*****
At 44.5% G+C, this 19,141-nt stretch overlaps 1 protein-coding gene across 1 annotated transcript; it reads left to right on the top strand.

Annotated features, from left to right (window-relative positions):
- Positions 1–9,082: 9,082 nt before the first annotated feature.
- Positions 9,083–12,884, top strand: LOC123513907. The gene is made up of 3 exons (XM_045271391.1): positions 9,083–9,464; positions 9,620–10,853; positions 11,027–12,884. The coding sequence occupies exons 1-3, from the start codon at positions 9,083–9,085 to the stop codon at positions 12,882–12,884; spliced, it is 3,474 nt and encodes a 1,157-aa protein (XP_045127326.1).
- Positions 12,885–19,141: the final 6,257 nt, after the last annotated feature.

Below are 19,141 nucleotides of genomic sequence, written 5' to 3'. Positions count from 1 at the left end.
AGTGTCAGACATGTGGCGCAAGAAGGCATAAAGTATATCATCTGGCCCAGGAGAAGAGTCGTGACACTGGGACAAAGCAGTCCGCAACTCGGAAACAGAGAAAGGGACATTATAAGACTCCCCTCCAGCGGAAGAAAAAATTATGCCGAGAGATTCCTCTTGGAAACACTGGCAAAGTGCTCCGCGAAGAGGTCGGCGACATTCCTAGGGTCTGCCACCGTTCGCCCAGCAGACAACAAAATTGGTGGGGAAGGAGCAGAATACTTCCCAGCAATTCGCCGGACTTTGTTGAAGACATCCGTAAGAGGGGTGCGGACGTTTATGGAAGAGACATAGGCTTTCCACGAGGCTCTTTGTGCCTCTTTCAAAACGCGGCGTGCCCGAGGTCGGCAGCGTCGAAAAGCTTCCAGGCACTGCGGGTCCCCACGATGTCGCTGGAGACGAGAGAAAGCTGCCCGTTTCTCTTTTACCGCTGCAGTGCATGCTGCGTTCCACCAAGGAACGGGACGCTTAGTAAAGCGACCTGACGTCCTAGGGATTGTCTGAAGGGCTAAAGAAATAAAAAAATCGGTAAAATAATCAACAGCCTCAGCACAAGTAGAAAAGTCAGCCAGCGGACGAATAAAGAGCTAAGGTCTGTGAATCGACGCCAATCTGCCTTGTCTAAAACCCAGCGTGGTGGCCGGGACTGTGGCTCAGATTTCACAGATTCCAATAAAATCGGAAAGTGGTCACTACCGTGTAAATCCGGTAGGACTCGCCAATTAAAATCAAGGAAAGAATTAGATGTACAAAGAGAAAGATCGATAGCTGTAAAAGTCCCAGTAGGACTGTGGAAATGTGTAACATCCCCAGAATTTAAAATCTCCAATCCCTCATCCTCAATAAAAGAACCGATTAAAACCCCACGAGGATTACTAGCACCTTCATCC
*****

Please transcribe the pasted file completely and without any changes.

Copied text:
At 44.5% G+C, this 19,141-nt stretch overlaps 1 protein-coding gene across 1 annotated transcript; it reads left to right on the top strand.

Annotated features, from left to right (window-relative positions):
- Positions 1–9,082: 9,082 nt before the first annotated feature.
- Positions 9,083–12,884, top strand: LOC123513907. The gene is made up of 3 exons (XM_045271391.1): positions 9,083–9,464; positions 9,620–10,853; positions 11,027–12,884. The coding sequence occupies exons 1-3, from the start codon at positions 9,083–9,085 to the stop codon at positions 12,882–12,884; spliced, it is 3,474 nt and encodes a 1,157-aa protein (XP_045127326.1).
- Positions 12,885–19,141: the final 6,257 nt, after the last annotated feature.

Below are 19,141 nucleotides of genomic sequence, written 5' to 3'. Positions count from 1 at the left end.
AGTGTCAGACATGTGGCGCAAGAAGGCATAAAGTATATCATCTGGCCCAGGAGAAGAGTCGTGACACTGGGACAAAGCAGTCCGCAACTCGGAAACAGAGAAAGGGACATTATAAGACTCCCCTCCAGCGGAAGAAAAAATTATGCCGAGAGATTCCTCTTGGAAACACTGGCAAAGTGCTCCGCGAAGAGGTCGGCGACATTCCTAGGGTCTGCCACCGTTCGCCCAGCAGACAACAAAATTGGTGGGGAAGGAGCAGAATACTTCCCAGCAATTCGCCGGACTTTGTTGAAGACATCCGTAAGAGGGGTGCGGACGTTTATGGAAGAGACATAGGCTTTCCACGAGGCTCTTTGTGCCTCTTTCAAAACGCGGCGTGCCCGAGGTCGGCAGCGTCGAAAAGCTTCCAGGCACTGCGGGTCCCCACGATGTCGCTGGAGACGAGAGAAAGCTGCCCGTTTCTCTTTTACCGCTGCAGTGCATGCTGCGTTCCACCAAGGAACGGGACGCTTAGTAAAGCGACCTGACGTCCTAGGGATTGTCTGAAGGGCTAAAGAAATAAAAAAATCGGTAAAATAATCAACAGCCTCAGCACAAGTAGAAAAGTCAGCCAGCGGACGAATAAAGAGCTAAGGTCTGTGAATCGACGCCAATCTGCCTTGTCTAAAACCCAGCGTGGTGGCCGGGACTGTGGCTCAGATTTCACAGATTCCAATAAAATCGGAAAGTGGTCACTACCGTGTAAATCCGGTAGGACTCGCCAATTAAAATCAAGGAAAGAATTAGATGTACAAAGAGAAAGATCGATAGCTGTAAAAGTCCCAGTAGGACTGTGGAAATGTGTAACATCCCCAGAATTTAAAATCTCCAATCCCTCATCCTCAATAAAAGAACCGATTAAAACCCCACGAGGATTACTAGCACCTTCATCC